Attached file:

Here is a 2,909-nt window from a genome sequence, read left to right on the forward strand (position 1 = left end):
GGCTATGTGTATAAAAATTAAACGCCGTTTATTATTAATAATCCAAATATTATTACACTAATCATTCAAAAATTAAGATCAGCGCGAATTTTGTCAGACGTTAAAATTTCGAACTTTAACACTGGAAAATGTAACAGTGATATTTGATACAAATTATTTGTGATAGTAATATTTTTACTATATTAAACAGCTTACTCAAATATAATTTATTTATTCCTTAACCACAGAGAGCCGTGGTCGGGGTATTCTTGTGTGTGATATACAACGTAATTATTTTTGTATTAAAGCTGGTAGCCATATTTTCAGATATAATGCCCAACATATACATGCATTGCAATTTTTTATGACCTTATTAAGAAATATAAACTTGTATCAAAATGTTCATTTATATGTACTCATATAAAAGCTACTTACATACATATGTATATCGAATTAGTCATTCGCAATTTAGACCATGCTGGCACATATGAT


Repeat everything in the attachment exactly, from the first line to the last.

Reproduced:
Here is a 2,909-nt window from a genome sequence, read left to right on the forward strand (position 1 = left end):
GGCTATGTGTATAAAAATTAAACGCCGTTTATTATTAATAATCCAAATATTATTACACTAATCATTCAAAAATTAAGATCAGCGCGAATTTTGTCAGACGTTAAAATTTCGAACTTTAACACTGGAAAATGTAACAGTGATATTTGATACAAATTATTTGTGATAGTAATATTTTTACTATATTAAACAGCTTACTCAAATATAATTTATTTATTCCTTAACCACAGAGAGCCGTGGTCGGGGTATTCTTGTGTGTGATATACAACGTAATTATTTTTGTATTAAAGCTGGTAGCCATATTTTCAGATATAATGCCCAACATATACATGCATTGCAATTTTTTATGACCTTATTAAGAAATATAAACTTGTATCAAAATGTTCATTTATATGTACTCATATAAAAGCTACTTACATACATATGTATATCGAATTAGTCATTCGCAATTTAGACCATGCTGGCACATATGAT